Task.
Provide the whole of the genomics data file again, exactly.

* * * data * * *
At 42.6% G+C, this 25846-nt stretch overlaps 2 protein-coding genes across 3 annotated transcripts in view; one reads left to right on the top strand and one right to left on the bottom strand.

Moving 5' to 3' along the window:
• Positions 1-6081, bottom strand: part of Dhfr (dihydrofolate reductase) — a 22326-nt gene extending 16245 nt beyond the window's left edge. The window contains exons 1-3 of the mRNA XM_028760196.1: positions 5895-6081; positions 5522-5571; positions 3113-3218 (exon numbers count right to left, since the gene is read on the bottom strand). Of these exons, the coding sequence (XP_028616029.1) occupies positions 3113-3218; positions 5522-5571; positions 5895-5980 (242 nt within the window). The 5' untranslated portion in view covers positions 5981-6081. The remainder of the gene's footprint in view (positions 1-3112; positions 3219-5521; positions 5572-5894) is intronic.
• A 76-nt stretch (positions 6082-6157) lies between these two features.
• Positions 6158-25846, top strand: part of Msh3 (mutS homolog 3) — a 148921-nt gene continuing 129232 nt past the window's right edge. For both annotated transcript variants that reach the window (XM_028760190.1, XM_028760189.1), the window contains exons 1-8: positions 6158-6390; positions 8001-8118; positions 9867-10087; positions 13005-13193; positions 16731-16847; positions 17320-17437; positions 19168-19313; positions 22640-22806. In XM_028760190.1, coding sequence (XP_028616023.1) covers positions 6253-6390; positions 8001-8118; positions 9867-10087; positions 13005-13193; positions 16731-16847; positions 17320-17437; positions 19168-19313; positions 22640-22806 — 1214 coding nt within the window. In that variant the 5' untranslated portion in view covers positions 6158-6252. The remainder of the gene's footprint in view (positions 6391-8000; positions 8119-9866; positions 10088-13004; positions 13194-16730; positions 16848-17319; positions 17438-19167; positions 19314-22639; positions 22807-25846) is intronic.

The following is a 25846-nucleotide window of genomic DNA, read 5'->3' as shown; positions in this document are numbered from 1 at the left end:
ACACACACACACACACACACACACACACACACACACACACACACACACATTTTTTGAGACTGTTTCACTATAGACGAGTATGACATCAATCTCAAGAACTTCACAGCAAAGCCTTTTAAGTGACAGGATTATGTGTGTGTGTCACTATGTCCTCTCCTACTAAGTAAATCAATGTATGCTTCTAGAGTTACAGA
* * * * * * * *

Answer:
At 42.6% G+C, this 25846-nt stretch overlaps 2 protein-coding genes across 3 annotated transcripts in view; one reads left to right on the top strand and one right to left on the bottom strand.

Moving 5' to 3' along the window:
• Positions 1-6081, bottom strand: part of Dhfr (dihydrofolate reductase) — a 22326-nt gene extending 16245 nt beyond the window's left edge. The window contains exons 1-3 of the mRNA XM_028760196.1: positions 5895-6081; positions 5522-5571; positions 3113-3218 (exon numbers count right to left, since the gene is read on the bottom strand). Of these exons, the coding sequence (XP_028616029.1) occupies positions 3113-3218; positions 5522-5571; positions 5895-5980 (242 nt within the window). The 5' untranslated portion in view covers positions 5981-6081. The remainder of the gene's footprint in view (positions 1-3112; positions 3219-5521; positions 5572-5894) is intronic.
• A 76-nt stretch (positions 6082-6157) lies between these two features.
• Positions 6158-25846, top strand: part of Msh3 (mutS homolog 3) — a 148921-nt gene continuing 129232 nt past the window's right edge. For both annotated transcript variants that reach the window (XM_028760190.1, XM_028760189.1), the window contains exons 1-8: positions 6158-6390; positions 8001-8118; positions 9867-10087; positions 13005-13193; positions 16731-16847; positions 17320-17437; positions 19168-19313; positions 22640-22806. In XM_028760190.1, coding sequence (XP_028616023.1) covers positions 6253-6390; positions 8001-8118; positions 9867-10087; positions 13005-13193; positions 16731-16847; positions 17320-17437; positions 19168-19313; positions 22640-22806 — 1214 coding nt within the window. In that variant the 5' untranslated portion in view covers positions 6158-6252. The remainder of the gene's footprint in view (positions 6391-8000; positions 8119-9866; positions 10088-13004; positions 13194-16730; positions 16848-17319; positions 17438-19167; positions 19314-22639; positions 22807-25846) is intronic.

The following is a 25846-nucleotide window of genomic DNA, read 5'->3' as shown; positions in this document are numbered from 1 at the left end:
ACACACACACACACACACACACACACACACACACACACACACACACACATTTTTTGAGACTGTTTCACTATAGACGAGTATGACATCAATCTCAAGAACTTCACAGCAAAGCCTTTTAAGTGACAGGATTATGTGTGTGTGTCACTATGTCCTCTCCTACTAAGTAAATCAATGTATGCTTCTAGAGTTACAGA